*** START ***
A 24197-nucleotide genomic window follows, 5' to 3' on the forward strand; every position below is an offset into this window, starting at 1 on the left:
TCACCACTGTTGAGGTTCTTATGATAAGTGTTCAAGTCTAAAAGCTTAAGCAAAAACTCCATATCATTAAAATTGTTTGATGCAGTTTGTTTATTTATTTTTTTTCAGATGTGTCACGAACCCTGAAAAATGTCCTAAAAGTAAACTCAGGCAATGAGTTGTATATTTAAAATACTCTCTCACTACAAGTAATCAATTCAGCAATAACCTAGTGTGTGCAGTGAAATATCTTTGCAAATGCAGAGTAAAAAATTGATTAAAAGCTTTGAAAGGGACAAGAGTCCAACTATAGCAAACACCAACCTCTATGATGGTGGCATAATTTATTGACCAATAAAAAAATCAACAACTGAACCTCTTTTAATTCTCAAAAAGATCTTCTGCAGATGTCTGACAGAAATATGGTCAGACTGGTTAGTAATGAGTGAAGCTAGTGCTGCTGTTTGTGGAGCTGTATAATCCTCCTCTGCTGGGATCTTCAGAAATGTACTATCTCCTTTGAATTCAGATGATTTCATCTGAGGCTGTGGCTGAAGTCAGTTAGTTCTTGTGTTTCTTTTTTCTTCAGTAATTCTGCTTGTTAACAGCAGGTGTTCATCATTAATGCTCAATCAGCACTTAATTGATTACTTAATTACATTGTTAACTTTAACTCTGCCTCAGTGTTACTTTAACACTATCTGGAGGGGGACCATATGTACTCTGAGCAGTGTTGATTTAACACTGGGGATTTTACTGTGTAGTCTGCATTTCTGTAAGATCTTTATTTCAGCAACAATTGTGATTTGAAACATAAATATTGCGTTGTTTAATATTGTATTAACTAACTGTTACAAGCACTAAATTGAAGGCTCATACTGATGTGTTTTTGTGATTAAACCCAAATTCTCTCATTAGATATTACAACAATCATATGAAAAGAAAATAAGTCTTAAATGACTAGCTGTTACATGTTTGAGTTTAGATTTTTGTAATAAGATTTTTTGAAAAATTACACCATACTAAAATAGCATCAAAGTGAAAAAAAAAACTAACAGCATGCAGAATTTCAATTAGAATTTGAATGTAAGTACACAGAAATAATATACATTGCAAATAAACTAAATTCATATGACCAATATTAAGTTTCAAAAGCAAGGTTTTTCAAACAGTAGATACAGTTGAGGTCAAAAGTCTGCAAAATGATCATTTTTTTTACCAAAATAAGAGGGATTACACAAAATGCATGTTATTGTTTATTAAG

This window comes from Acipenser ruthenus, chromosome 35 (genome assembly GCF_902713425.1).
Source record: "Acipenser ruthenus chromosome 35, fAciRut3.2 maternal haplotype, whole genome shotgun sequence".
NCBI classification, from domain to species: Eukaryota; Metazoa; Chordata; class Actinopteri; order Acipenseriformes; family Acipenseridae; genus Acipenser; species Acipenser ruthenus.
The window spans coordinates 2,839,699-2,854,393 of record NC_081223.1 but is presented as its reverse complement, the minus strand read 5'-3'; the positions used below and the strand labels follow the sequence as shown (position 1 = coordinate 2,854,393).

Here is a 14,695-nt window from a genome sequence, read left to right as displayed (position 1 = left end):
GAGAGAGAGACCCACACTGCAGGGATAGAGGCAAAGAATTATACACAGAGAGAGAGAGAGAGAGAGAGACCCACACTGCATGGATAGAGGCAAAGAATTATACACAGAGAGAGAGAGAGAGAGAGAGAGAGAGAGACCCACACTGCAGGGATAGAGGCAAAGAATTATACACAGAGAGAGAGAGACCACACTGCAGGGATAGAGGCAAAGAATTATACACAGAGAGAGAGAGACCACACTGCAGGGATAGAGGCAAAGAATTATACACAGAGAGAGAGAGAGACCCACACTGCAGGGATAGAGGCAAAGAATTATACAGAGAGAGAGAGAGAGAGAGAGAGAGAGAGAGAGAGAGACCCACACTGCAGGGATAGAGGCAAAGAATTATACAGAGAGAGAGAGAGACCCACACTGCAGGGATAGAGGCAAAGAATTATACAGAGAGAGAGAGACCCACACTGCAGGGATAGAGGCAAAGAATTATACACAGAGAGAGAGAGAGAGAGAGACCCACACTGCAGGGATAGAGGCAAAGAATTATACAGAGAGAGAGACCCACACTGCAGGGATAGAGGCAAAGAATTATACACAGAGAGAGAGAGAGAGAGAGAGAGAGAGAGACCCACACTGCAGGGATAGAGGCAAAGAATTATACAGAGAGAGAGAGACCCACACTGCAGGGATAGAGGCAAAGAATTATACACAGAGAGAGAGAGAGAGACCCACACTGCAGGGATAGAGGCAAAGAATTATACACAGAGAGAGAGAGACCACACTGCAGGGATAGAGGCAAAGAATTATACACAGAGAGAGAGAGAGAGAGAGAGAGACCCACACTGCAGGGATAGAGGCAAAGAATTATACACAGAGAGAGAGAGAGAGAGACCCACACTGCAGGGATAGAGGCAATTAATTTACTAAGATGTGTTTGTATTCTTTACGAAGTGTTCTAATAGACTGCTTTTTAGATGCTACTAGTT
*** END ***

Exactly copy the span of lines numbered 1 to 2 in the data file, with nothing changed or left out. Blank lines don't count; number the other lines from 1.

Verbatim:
A 24197-nucleotide genomic window follows, 5' to 3' on the forward strand; every position below is an offset into this window, starting at 1 on the left:
TCACCACTGTTGAGGTTCTTATGATAAGTGTTCAAGTCTAAAAGCTTAAGCAAAAACTCCATATCATTAAAATTGTTTGATGCAGTTTGTTTATTTATTTTTTTTCAGATGTGTCACGAACCCTGAAAAATGTCCTAAAAGTAAACTCAGGCAATGAGTTGTATATTTAAAATACTCTCTCACTACAAGTAATCAATTCAGCAATAACCTAGTGTGTGCAGTGAAATATCTTTGCAAATGCAGAGTAAAAAATTGATTAAAAGCTTTGAAAGGGACAAGAGTCCAACTATAGCAAACACCAACCTCTATGATGGTGGCATAATTTATTGACCAATAAAAAAATCAACAACTGAACCTCTTTTAATTCTCAAAAAGATCTTCTGCAGATGTCTGACAGAAATATGGTCAGACTGGTTAGTAATGAGTGAAGCTAGTGCTGCTGTTTGTGGAGCTGTATAATCCTCCTCTGCTGGGATCTTCAGAAATGTACTATCTCCTTTGAATTCAGATGATTTCATCTGAGGCTGTGGCTGAAGTCAGTTAGTTCTTGTGTTTCTTTTTTCTTCAGTAATTCTGCTTGTTAACAGCAGGTGTTCATCATTAATGCTCAATCAGCACTTAATTGATTACTTAATTACATTGTTAACTTTAACTCTGCCTCAGTGTTACTTTAACACTATCTGGAGGGGGACCATATGTACTCTGAGCAGTGTTGATTTAACACTGGGGATTTTACTGTGTAGTCTGCATTTCTGTAAGATCTTTATTTCAGCAACAATTGTGATTTGAAACATAAATATTGCGTTGTTTAATATTGTATTAACTAACTGTTACAAGCACTAAATTGAAGGCTCATACTGATGTGTTTTTGTGATTAAACCCAAATTCTCTCATTAGATATTACAACAATCATATGAAAAGAAAATAAGTCTTAAATGACTAGCTGTTACATGTTTGAGTTTAGATTTTTGTAATAAGATTTTTTGAAAAATTACACCATACTAAAATAGCATCAAAGTGAAAAAAAAAACTAACAGCATGCAGAATTTCAATTAGAATTTGAATGTAAGTACACAGAAATAATATACATTGCAAATAAACTAAATTCATATGACCAATATTAAGTTTCAAAAGCAAGGTTTTTCAAACAGTAGATACAGTTGAGGTCAAAAGTCTGCAAAATGATCATTTTTTTTACCAAAATAAGAGGGATTACACAAAATGCATGTTATTGTTTATTAAG